Wife testified she quit her job to assist Husband with his construction business "by running errands, signing checks, and helping Husband with a week-long home show." Wife spent her entire $20,000 savings account during the short marriage to contribute to marital expenses and "pay her own bills" (including the mortgage on her unsold home in Arkansas). She alleged that Husband never permitted her to access either of the bank accounts in his name. Wife claimed that the parties' home constituted marital property, that she did not need to have her name on the title, and that Husband said she was not required to be present at the closing. She referred to obtaining $2,000 of brick and stone services by trading her car. Wife also alleged that another lot constituted marital property since the parties (through the business bank account) made a $16,000 down payment with a loan obtained during the marriage since they anticipated establishing another residence there. Wife sought temporary spousal support. She had received a salary of more than $32,000 per year after working at the Arkansas hospital for ten years. Since the hospital was on a "hiring freeze", Wife was unable to reacquire her former job following the parties' separation; the hospital informed her that she would not reacquire seniority, even in the event that jobs became available. Wife was interested in obtaining a certification or master's degree to improve her likelihood of employment in the speech pathology and audiology field, in which she had already earned a bachelor's degree. In order to find a job in Arkansas, Wife felt that it was necessary to relocate from Tennessee to Arkansas. Wife only earned $500 per month in child support paid by her former husband; she alleged that Husband was responsible for "cutting off her phone" and thus impeded her job search. Wife also alleged that Husband was largely responsible for her high attorney fees because he was dishonest during discovery regarding his infidelity, neglected to maintain the marital residence, and did not pay temporary spousal support as ordered.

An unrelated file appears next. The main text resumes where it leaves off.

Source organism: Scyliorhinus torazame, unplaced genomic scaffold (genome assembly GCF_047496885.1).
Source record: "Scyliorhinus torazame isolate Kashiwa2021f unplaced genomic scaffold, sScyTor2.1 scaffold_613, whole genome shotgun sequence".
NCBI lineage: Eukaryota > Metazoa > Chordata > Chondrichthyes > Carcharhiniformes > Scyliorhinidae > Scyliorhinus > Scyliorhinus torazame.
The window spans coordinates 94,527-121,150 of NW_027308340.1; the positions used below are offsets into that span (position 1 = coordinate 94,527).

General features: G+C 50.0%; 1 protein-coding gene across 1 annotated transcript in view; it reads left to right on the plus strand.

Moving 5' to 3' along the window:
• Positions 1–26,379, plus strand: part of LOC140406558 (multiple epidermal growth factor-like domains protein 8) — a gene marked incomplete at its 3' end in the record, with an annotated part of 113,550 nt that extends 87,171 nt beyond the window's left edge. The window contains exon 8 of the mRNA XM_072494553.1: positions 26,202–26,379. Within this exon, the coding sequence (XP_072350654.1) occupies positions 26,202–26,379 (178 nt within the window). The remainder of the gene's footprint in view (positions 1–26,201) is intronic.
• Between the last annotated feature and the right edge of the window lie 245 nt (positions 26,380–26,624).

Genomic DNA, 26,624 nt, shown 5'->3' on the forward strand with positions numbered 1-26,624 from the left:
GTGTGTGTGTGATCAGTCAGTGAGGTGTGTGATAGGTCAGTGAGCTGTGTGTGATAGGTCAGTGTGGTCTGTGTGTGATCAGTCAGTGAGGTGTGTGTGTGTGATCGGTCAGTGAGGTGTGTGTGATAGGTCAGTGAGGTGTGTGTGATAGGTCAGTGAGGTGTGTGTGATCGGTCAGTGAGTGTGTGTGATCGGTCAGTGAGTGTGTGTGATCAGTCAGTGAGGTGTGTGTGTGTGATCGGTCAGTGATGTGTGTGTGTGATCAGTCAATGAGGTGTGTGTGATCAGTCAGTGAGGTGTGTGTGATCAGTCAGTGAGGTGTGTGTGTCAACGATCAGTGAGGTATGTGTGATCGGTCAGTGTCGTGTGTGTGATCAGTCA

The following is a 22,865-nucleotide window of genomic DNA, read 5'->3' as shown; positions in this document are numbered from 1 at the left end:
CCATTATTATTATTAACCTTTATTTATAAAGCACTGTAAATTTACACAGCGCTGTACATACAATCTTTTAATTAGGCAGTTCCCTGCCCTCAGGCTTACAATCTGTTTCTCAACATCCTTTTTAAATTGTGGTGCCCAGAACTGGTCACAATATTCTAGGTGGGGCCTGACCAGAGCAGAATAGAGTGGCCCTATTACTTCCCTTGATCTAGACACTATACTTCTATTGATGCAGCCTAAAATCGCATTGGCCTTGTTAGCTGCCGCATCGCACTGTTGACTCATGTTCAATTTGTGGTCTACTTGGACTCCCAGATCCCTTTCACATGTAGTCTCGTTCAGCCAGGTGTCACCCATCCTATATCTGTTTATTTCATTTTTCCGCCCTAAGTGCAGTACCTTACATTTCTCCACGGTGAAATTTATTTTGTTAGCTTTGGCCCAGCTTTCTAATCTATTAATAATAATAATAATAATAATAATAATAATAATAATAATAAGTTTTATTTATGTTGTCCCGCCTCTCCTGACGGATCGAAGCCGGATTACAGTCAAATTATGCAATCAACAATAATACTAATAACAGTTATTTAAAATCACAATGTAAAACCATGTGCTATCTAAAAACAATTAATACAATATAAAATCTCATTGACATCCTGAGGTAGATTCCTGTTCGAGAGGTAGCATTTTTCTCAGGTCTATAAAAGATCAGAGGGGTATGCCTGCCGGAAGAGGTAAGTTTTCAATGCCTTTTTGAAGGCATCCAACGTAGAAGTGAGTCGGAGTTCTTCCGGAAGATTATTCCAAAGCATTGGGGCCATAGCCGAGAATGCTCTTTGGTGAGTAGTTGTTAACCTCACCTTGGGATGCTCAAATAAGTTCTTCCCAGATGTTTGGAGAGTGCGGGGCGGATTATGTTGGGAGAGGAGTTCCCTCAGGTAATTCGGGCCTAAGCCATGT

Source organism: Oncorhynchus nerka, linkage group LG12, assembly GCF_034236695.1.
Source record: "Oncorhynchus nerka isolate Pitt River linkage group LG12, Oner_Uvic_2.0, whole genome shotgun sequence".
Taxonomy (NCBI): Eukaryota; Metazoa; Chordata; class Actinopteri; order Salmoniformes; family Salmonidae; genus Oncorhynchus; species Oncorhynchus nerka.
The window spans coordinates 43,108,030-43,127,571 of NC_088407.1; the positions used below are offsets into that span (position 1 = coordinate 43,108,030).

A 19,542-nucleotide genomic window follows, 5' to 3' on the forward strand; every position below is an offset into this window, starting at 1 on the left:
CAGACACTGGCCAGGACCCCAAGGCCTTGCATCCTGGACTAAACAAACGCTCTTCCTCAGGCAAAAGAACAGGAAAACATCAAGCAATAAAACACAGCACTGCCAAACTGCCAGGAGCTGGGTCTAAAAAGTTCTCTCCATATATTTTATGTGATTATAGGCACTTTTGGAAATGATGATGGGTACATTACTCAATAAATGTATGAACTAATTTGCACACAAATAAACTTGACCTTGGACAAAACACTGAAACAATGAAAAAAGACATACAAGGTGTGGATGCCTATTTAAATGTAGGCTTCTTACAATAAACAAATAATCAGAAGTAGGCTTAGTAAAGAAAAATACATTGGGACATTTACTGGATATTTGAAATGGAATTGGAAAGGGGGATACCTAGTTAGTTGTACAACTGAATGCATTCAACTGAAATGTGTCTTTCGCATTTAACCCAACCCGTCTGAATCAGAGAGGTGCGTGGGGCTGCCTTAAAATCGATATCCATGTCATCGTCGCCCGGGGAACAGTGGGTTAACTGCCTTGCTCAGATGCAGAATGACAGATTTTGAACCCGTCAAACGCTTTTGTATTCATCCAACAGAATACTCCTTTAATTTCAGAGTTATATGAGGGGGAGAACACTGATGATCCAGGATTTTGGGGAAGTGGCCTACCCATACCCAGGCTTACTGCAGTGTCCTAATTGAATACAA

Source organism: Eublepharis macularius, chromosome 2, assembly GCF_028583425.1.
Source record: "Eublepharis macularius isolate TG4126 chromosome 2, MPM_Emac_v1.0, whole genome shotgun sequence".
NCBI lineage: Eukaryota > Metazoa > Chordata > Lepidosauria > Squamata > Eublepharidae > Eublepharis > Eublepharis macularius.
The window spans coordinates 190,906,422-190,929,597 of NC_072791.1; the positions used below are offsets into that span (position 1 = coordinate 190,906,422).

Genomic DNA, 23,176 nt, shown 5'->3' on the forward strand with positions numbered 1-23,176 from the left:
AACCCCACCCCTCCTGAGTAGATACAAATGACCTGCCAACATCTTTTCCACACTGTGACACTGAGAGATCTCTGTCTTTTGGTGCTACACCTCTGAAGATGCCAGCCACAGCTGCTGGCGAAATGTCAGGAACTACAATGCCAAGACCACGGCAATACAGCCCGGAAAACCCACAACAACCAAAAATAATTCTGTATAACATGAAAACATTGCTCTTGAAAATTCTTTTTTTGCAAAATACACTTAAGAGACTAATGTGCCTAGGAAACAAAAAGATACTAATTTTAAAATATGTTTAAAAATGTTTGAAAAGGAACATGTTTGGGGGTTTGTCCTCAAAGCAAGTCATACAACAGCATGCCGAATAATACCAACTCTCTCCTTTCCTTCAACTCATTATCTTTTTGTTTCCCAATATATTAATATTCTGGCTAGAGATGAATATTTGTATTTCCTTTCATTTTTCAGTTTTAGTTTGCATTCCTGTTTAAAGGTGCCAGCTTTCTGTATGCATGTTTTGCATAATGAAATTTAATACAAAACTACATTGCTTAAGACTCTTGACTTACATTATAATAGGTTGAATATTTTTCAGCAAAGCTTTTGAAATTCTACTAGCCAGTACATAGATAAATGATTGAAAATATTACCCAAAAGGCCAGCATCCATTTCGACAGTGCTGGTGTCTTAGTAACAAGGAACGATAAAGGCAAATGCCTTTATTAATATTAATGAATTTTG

The trial court considered the Jackson, TN marital residence, the other lot, and Husband's whole-life insurance policy as marital assets and equitably divided them between the parties. It also provided Wife with two-year transitional alimony of $1700/month the first year and $750/month the following year, $8,000 in attorney fees as alimony in solido, and $2,500 in relocation costs.

The Tennessee Court of Appeals decided the following issues: (1) the award of transitional alimony to Wife; (2) the classification of the marital home, the other lot, and Husband's whole life-insurance policy as marital property; (3) [the award of attorney fees to Wife as alimony in solido; (4) the award to Wife of $2500 in moving expenses.